Mein Herze schwimmt im Blut (My heart swims in blood),
BWV 199, is a church cantata by Johann Sebastian Bach.
He composed the solo cantata for soprano in Weimar for
the eleventh Sunday after Trinity and first performed
it on 12 August 1714.
On 2 March 1714 Bach was appointed concertmaster of the
Weimar court capelle of the co-reigning dukes Wilhelm
Ernst and Ernst August of Saxe-Weimar. As
concertmaster, he assumed the principal responsibility
for composing new works, specifically cantatas for the
Schloßkirche (palace church), on a monthly schedule. He
composed the cantata for the eleventh Sunday after
Trinity as the fifth cantata of the series, following
Weinen, Klagen, Sorgen, Zagen, BWV 12.
The prescribed readings for the Sunday were from the
First Epistle to the Corinthians, on the gospel of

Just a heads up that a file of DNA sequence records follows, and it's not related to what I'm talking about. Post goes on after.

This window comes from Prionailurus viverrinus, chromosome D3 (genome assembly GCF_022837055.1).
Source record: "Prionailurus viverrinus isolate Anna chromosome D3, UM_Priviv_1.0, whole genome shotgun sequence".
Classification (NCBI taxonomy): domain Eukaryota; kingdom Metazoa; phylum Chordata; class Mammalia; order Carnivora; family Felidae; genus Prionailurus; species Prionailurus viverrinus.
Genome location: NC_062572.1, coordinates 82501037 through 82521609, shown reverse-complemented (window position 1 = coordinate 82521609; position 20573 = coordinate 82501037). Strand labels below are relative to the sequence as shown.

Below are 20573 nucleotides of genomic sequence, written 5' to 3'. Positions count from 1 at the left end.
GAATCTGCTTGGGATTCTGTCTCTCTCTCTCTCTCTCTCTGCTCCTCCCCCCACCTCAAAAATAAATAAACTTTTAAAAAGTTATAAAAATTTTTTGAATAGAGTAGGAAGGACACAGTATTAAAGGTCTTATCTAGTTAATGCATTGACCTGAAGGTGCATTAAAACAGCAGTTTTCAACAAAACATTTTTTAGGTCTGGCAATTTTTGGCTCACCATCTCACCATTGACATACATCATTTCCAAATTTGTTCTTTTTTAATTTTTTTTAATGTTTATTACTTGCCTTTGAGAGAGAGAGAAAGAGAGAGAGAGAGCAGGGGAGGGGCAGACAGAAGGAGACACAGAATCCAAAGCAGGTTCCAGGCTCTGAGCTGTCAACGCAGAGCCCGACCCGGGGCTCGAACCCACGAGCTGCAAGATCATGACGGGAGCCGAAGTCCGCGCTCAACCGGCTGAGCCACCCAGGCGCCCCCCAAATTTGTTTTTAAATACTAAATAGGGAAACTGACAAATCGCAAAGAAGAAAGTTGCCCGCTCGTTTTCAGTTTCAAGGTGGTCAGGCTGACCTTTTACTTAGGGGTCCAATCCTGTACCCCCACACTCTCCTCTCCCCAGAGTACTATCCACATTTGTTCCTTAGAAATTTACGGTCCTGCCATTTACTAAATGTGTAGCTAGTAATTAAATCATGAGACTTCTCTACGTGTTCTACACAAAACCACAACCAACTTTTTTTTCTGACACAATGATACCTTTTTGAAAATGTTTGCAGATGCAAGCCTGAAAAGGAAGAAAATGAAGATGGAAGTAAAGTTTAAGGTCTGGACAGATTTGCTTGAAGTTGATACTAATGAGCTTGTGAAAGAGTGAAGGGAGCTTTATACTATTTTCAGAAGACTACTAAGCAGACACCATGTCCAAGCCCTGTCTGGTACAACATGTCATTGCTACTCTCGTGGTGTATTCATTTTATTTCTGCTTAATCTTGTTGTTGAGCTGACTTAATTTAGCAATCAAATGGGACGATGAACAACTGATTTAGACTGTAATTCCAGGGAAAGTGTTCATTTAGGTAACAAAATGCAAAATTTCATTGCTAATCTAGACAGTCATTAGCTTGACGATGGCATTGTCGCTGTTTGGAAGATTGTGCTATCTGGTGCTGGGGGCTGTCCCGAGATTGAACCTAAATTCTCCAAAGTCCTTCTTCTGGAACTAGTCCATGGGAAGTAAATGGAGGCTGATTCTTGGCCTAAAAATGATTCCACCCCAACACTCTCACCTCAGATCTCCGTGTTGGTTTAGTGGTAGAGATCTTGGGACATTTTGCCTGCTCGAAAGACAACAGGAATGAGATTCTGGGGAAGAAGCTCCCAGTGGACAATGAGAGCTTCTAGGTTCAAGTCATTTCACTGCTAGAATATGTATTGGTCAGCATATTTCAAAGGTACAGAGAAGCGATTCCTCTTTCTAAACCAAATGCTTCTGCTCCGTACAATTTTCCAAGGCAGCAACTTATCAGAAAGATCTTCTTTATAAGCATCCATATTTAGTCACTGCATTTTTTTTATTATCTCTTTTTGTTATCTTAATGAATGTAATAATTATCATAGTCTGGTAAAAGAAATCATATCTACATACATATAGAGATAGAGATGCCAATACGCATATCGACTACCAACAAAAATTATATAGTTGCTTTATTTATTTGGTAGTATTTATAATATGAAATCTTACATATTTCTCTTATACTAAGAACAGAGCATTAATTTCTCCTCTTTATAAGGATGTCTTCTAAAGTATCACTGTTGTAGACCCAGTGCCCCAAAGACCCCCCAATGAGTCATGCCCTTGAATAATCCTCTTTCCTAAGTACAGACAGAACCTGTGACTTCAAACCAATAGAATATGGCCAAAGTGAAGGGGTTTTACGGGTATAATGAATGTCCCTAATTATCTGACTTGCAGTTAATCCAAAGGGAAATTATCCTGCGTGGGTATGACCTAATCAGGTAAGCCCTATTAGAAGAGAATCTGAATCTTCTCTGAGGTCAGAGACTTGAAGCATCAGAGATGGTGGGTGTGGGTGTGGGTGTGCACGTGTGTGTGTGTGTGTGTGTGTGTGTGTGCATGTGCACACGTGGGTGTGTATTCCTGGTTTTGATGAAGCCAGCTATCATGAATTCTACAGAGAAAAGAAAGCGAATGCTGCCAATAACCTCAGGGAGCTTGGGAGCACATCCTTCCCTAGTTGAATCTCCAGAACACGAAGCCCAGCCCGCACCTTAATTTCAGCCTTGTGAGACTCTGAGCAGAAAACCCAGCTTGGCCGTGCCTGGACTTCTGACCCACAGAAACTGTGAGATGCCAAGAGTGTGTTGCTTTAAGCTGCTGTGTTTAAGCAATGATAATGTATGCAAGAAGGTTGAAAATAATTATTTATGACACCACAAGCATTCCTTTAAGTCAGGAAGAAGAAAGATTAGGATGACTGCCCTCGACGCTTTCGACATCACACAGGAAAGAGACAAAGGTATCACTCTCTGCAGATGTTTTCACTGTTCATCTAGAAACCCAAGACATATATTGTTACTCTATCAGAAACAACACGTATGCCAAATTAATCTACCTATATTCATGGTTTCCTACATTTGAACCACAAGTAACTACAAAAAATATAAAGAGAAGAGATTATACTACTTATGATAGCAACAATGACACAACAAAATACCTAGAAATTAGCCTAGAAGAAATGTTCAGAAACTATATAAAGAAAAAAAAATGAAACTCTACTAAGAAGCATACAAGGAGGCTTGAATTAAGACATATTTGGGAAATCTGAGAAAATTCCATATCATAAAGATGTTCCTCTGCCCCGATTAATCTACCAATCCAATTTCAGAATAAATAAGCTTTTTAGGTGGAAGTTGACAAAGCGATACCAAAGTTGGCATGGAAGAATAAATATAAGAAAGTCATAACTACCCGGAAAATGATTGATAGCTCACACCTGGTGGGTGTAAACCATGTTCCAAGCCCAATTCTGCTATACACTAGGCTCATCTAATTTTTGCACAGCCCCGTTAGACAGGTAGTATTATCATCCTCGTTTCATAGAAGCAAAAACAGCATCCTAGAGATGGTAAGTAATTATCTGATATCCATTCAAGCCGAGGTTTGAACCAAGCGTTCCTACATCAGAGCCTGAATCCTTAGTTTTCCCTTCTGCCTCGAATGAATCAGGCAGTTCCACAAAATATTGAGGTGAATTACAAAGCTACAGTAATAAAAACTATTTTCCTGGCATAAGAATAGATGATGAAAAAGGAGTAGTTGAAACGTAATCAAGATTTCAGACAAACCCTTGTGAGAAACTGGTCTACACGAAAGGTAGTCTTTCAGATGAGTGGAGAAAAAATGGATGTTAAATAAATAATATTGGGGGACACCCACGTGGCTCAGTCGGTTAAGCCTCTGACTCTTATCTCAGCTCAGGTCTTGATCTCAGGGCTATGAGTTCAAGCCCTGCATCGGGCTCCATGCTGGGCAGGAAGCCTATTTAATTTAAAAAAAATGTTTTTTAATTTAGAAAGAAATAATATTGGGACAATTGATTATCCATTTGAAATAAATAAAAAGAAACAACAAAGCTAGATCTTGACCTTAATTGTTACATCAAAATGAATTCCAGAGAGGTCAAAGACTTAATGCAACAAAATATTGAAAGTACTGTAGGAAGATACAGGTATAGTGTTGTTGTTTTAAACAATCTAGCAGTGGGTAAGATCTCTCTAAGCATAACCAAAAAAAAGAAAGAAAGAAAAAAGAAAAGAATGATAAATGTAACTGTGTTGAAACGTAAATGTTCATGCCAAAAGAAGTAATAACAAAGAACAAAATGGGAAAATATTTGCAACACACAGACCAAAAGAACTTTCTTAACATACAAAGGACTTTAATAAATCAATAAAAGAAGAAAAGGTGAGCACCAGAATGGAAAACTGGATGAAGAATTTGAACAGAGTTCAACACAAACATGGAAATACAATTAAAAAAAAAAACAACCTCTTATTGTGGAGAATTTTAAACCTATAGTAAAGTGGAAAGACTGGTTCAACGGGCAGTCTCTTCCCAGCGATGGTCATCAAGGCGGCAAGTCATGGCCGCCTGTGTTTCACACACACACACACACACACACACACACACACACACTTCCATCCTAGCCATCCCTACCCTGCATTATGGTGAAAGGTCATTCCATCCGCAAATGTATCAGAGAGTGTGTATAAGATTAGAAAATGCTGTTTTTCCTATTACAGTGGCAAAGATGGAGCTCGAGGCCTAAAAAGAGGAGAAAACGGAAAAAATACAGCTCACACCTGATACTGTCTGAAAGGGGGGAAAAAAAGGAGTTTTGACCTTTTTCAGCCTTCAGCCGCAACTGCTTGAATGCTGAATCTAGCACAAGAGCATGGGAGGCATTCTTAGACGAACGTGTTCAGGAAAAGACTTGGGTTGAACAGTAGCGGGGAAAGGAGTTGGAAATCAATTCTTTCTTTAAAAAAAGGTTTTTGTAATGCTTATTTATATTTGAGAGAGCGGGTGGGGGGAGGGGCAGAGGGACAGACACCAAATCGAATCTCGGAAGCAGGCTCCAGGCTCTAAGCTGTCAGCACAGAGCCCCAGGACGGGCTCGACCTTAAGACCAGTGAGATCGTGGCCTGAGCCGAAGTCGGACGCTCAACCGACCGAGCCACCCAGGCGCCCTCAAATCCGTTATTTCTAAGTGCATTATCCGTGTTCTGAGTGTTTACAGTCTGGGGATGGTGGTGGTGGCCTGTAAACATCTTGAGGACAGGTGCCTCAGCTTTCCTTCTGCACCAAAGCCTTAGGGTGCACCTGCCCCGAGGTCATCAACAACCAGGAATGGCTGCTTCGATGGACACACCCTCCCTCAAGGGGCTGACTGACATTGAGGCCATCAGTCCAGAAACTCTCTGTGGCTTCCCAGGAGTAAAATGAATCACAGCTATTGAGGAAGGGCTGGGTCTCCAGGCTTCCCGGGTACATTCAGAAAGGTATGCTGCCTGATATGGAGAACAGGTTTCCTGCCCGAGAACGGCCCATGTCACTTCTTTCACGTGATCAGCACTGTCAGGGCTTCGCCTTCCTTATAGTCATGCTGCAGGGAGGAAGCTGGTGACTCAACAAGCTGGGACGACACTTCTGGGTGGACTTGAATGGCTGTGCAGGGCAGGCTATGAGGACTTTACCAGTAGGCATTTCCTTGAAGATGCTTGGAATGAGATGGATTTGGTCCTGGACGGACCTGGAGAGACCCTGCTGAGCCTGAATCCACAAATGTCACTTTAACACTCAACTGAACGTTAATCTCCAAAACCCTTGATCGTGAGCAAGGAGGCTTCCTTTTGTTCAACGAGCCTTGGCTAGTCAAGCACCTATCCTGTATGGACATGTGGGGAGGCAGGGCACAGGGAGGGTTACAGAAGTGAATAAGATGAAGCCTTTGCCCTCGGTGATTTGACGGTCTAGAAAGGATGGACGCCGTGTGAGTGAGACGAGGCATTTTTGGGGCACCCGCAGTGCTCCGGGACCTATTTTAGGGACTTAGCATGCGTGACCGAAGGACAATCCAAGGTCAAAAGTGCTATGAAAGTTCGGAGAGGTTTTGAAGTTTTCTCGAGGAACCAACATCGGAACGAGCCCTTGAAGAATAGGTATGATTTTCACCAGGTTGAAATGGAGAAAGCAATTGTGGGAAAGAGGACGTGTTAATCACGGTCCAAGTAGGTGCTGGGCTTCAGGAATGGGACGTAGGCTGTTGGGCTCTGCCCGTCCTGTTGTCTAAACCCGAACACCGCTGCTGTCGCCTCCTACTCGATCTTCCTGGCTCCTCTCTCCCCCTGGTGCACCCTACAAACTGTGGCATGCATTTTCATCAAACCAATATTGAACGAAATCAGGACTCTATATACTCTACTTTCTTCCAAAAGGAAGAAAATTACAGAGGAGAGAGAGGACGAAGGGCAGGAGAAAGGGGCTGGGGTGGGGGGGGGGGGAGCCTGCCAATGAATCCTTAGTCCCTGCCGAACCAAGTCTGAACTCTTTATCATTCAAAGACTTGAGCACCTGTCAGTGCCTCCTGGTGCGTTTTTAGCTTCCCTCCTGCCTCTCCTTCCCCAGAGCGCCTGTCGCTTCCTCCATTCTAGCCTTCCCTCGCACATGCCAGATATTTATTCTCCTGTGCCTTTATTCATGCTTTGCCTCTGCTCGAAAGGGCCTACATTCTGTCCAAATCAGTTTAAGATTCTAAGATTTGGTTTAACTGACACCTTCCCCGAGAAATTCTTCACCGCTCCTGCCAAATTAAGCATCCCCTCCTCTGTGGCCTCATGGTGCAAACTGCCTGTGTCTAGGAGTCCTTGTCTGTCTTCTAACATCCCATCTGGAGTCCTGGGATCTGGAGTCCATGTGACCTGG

Christ and his (Paul's) duty as an apostle (1
Corinthians 15:1--10), and from the Gospel of Luke, the
parable of the Pharisee and the Tax Collector (Luke
18:9--14). The text, which concerns a sinner finding
redemption, was written by Georg Christian Lehms and
published in Gottgefälliges Kirchen-Opffer. The same
author had written the text for Widerstehe doch der
Sünde, BWV 54, composed the month before. Movement 6 is
the third stanza of Johann Heermann's hymn "Wo soll ich
fliehen hin". The cantata text had been set to music in
1712 by Johann Christoph Graupner in Darmstadt. It is
not known if Bach knew of Graupner's composition.
Bach first performed the cantata on 12 August 1714. He
made revisions for later performances, and the Neue
Bach-Ausgabe recognises two distinct versions, the
Weimar version and the Leipzig version.
Although the second Aria "Tief gebückt und voller Reue"
(Deeply bowed and filled with regret) was composed for
Voice, Oboe, Violins, Viola, and Basso Continuo, I
created this arrangement for Bb Trumpet & Strings (2
Violins, Viola & Cello).